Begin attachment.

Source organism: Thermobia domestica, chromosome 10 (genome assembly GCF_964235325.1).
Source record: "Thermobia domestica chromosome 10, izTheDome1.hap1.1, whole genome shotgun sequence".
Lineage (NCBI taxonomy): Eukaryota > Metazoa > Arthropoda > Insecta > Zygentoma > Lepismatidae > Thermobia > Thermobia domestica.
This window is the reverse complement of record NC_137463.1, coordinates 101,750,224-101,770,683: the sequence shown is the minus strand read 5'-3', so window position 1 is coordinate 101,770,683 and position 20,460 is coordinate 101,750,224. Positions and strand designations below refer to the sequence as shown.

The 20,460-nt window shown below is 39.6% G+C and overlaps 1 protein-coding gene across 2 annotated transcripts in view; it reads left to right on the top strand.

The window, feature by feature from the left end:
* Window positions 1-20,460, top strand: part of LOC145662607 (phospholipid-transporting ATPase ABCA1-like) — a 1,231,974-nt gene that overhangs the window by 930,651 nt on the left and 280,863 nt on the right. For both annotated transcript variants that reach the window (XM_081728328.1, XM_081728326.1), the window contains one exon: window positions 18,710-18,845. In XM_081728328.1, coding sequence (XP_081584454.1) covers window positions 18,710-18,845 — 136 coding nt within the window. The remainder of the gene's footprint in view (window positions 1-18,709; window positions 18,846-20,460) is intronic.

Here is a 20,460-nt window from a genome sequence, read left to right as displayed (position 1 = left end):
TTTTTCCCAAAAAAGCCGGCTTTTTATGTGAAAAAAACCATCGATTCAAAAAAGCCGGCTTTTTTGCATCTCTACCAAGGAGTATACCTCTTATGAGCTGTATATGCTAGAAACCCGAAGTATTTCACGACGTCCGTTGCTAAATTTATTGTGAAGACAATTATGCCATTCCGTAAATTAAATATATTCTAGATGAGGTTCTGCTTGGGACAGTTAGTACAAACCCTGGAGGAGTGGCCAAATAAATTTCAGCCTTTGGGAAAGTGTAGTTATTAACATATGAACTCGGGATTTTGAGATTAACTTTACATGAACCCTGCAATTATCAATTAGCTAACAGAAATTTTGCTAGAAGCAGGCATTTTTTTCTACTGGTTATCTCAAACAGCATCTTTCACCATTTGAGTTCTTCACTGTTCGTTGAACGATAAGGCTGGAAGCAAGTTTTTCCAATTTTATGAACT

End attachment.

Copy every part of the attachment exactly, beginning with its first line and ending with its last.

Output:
Source organism: Thermobia domestica, chromosome 10 (genome assembly GCF_964235325.1).
Source record: "Thermobia domestica chromosome 10, izTheDome1.hap1.1, whole genome shotgun sequence".
Lineage (NCBI taxonomy): Eukaryota > Metazoa > Arthropoda > Insecta > Zygentoma > Lepismatidae > Thermobia > Thermobia domestica.
This window is the reverse complement of record NC_137463.1, coordinates 101,750,224-101,770,683: the sequence shown is the minus strand read 5'-3', so window position 1 is coordinate 101,770,683 and position 20,460 is coordinate 101,750,224. Positions and strand designations below refer to the sequence as shown.

The 20,460-nt window shown below is 39.6% G+C and overlaps 1 protein-coding gene across 2 annotated transcripts in view; it reads left to right on the top strand.

The window, feature by feature from the left end:
* Window positions 1-20,460, top strand: part of LOC145662607 (phospholipid-transporting ATPase ABCA1-like) — a 1,231,974-nt gene that overhangs the window by 930,651 nt on the left and 280,863 nt on the right. For both annotated transcript variants that reach the window (XM_081728328.1, XM_081728326.1), the window contains one exon: window positions 18,710-18,845. In XM_081728328.1, coding sequence (XP_081584454.1) covers window positions 18,710-18,845 — 136 coding nt within the window. The remainder of the gene's footprint in view (window positions 1-18,709; window positions 18,846-20,460) is intronic.

Here is a 20,460-nt window from a genome sequence, read left to right as displayed (position 1 = left end):
TTTTTCCCAAAAAAGCCGGCTTTTTATGTGAAAAAAACCATCGATTCAAAAAAGCCGGCTTTTTTGCATCTCTACCAAGGAGTATACCTCTTATGAGCTGTATATGCTAGAAACCCGAAGTATTTCACGACGTCCGTTGCTAAATTTATTGTGAAGACAATTATGCCATTCCGTAAATTAAATATATTCTAGATGAGGTTCTGCTTGGGACAGTTAGTACAAACCCTGGAGGAGTGGCCAAATAAATTTCAGCCTTTGGGAAAGTGTAGTTATTAACATATGAACTCGGGATTTTGAGATTAACTTTACATGAACCCTGCAATTATCAATTAGCTAACAGAAATTTTGCTAGAAGCAGGCATTTTTTTCTACTGGTTATCTCAAACAGCATCTTTCACCATTTGAGTTCTTCACTGTTCGTTGAACGATAAGGCTGGAAGCAAGTTTTTCCAATTTTATGAACT